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21 T4 : The Euthanasia Program Beginning in 1939, Hitler decreed that those who were unworthy of life would have to be registered. “Life unworthy of life” included the mentally retarded, criminals and insane. Jews were included as a separate category. Many German civilians thought this was a “good” thing, as it seemed that the Nazi doctors were going to “care” for their sick children. Those families would soon get death notices in the mail. Many doctors, medical professionals, who were not Nazis, violated the Hippocratic Oath by taking part in the bureaucracy process of ordering deaths. Hitler ensured those doctors who questioned it that he would make legal problems disappear for those who participated.

22 Wannsee Conference Spring, 1941 – destruction of European Jewry becomes a goal in and of itself. By 1942, the “strain” on the Einsatzgruppen was taking its toll. Heinrech Himmler, head of the SS, was splattered with blood at one of the killing sites. He decided that there must be an easier way to kill Jews without putting such mental and physical strain on his men. January 20, 1942 – Wannsee, Germany. Twenty top Nazi administrators including Reinhard Heydrich (left) decided that Jews would be killed efficiently by bringing them to killing sites, instead of having the killers go to them. Initially idea of using mobile killing vans and carbon monoxidethen the idea of gas chambers and crematoriums as widespread means of death becomes implemented. Soon the gas “Zyklon B” is made famous for its use in killing hundreds within twenty minutes at a time.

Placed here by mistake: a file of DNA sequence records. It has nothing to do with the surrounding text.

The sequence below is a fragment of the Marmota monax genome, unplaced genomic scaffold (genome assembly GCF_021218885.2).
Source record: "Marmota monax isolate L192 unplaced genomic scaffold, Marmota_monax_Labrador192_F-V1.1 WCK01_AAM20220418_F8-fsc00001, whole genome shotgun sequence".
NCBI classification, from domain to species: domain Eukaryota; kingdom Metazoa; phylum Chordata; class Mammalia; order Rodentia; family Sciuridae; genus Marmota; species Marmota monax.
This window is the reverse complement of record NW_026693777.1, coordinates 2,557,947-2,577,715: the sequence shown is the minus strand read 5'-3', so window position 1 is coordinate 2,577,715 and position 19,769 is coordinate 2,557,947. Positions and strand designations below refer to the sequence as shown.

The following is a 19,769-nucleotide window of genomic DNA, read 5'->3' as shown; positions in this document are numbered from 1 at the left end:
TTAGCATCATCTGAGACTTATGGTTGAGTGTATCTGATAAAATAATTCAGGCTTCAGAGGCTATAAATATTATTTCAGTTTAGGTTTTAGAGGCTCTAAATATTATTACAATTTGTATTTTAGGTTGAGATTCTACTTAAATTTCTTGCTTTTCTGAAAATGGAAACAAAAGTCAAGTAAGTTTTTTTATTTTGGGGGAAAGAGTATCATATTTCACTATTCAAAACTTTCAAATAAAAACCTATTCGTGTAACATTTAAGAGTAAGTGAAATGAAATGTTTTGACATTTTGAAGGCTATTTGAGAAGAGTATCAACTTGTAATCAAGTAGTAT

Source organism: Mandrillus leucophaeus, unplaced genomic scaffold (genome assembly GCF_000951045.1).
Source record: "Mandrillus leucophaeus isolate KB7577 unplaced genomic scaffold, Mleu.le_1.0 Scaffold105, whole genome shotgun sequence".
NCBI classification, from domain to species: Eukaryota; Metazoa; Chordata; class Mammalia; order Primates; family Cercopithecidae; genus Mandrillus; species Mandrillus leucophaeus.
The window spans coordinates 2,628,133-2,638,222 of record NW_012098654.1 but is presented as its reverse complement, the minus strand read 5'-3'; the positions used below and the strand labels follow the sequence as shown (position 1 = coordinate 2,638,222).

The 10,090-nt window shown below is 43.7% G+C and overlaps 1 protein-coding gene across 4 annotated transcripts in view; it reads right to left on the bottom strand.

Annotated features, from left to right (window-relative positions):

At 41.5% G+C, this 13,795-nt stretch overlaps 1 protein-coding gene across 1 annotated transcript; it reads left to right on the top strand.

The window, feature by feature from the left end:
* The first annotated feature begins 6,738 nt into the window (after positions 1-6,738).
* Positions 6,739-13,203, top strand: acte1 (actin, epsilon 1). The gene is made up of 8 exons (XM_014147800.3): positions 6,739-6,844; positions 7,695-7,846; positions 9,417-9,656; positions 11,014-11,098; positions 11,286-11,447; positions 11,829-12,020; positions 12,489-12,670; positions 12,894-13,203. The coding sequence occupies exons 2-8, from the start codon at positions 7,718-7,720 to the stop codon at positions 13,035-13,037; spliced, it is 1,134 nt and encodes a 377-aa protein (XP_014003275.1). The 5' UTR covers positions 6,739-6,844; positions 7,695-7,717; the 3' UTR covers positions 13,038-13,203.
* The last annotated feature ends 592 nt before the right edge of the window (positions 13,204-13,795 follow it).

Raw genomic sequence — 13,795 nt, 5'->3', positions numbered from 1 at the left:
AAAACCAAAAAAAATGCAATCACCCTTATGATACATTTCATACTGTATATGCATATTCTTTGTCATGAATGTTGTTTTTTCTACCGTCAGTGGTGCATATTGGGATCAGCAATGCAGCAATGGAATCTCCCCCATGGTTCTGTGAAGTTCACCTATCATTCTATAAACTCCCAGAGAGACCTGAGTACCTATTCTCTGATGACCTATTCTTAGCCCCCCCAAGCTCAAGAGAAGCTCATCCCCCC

23 Deportations Jews living in Ghettos would be “deported”. They were told they were being moved “to the East” where they would be more productive. This made the story seem feasible to the vast majority of Jews. In some cases, Jews would escape the death camps, return to the ghettos and tell of the horrors they’d seen, only to be called liars. Jews would be packed into cattle cars, designed to hold 40 people, up to one hundred at a time. They were told to label their luggage as it would arrive separately. Many would not survive the two to three day journeys without food, water, or sanitary conditions.

24 Three types of Camps Transit = act as collection points, and holding camps, for eventual deportation to either concentration or extermination camps Concentration = initially for political prisoners, caused fear in general population due to “Night and Fog” orders. Populations swell during war years – not just Jews, but any who were deemed unworthy. Slavs, Poles, political prisoners, Russian prisoners of war, etc. Slave labor to help with war effort. Also, some killing, but not sole purpose Extermination Camps = sole purpose was to kill Jews. There were only six specific extermination camps, all in Poland: Auschwitz- Birkenau, Sobibor, Treblinka, Chelmno, Belzec, Majdanek